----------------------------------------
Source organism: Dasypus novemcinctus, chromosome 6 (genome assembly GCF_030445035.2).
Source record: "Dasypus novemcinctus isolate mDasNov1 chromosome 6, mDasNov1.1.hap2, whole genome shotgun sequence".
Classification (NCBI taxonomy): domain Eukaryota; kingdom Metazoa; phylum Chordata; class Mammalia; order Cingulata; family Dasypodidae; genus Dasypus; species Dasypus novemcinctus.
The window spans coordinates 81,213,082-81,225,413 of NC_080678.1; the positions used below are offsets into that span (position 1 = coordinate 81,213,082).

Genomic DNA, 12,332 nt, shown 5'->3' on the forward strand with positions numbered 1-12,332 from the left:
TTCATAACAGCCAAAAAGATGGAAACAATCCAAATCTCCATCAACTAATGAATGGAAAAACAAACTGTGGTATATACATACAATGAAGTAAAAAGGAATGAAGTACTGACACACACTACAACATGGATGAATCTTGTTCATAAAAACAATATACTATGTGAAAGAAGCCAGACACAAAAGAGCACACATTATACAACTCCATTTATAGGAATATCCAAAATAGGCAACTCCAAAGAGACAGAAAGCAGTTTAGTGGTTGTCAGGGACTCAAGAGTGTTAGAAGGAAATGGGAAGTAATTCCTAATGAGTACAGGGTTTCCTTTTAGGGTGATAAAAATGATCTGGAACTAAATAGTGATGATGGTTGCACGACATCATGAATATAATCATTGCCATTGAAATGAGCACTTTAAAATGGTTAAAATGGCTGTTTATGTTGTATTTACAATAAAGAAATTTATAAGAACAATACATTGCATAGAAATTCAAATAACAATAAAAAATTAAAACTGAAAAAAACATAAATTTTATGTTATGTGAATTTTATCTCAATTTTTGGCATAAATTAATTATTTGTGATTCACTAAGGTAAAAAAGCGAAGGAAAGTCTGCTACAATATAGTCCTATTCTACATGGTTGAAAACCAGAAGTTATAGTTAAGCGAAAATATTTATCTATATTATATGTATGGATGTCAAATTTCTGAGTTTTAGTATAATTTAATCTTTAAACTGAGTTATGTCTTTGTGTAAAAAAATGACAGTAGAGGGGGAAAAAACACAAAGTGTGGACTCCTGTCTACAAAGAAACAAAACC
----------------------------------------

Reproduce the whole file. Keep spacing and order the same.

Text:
Source organism: Dasypus novemcinctus, chromosome 6 (genome assembly GCF_030445035.2).
Source record: "Dasypus novemcinctus isolate mDasNov1 chromosome 6, mDasNov1.1.hap2, whole genome shotgun sequence".
Classification (NCBI taxonomy): domain Eukaryota; kingdom Metazoa; phylum Chordata; class Mammalia; order Cingulata; family Dasypodidae; genus Dasypus; species Dasypus novemcinctus.
The window spans coordinates 81,213,082-81,225,413 of NC_080678.1; the positions used below are offsets into that span (position 1 = coordinate 81,213,082).

Genomic DNA, 12,332 nt, shown 5'->3' on the forward strand with positions numbered 1-12,332 from the left:
TTCATAACAGCCAAAAAGATGGAAACAATCCAAATCTCCATCAACTAATGAATGGAAAAACAAACTGTGGTATATACATACAATGAAGTAAAAAGGAATGAAGTACTGACACACACTACAACATGGATGAATCTTGTTCATAAAAACAATATACTATGTGAAAGAAGCCAGACACAAAAGAGCACACATTATACAACTCCATTTATAGGAATATCCAAAATAGGCAACTCCAAAGAGACAGAAAGCAGTTTAGTGGTTGTCAGGGACTCAAGAGTGTTAGAAGGAAATGGGAAGTAATTCCTAATGAGTACAGGGTTTCCTTTTAGGGTGATAAAAATGATCTGGAACTAAATAGTGATGATGGTTGCACGACATCATGAATATAATCATTGCCATTGAAATGAGCACTTTAAAATGGTTAAAATGGCTGTTTATGTTGTATTTACAATAAAGAAATTTATAAGAACAATACATTGCATAGAAATTCAAATAACAATAAAAAATTAAAACTGAAAAAAACATAAATTTTATGTTATGTGAATTTTATCTCAATTTTTGGCATAAATTAATTATTTGTGATTCACTAAGGTAAAAAAGCGAAGGAAAGTCTGCTACAATATAGTCCTATTCTACATGGTTGAAAACCAGAAGTTATAGTTAAGCGAAAATATTTATCTATATTATATGTATGGATGTCAAATTTCTGAGTTTTAGTATAATTTAATCTTTAAACTGAGTTATGTCTTTGTGTAAAAAAATGACAGTAGAGGGGGAAAAAACACAAAGTGTGGACTCCTGTCTACAAAGAAACAAAACC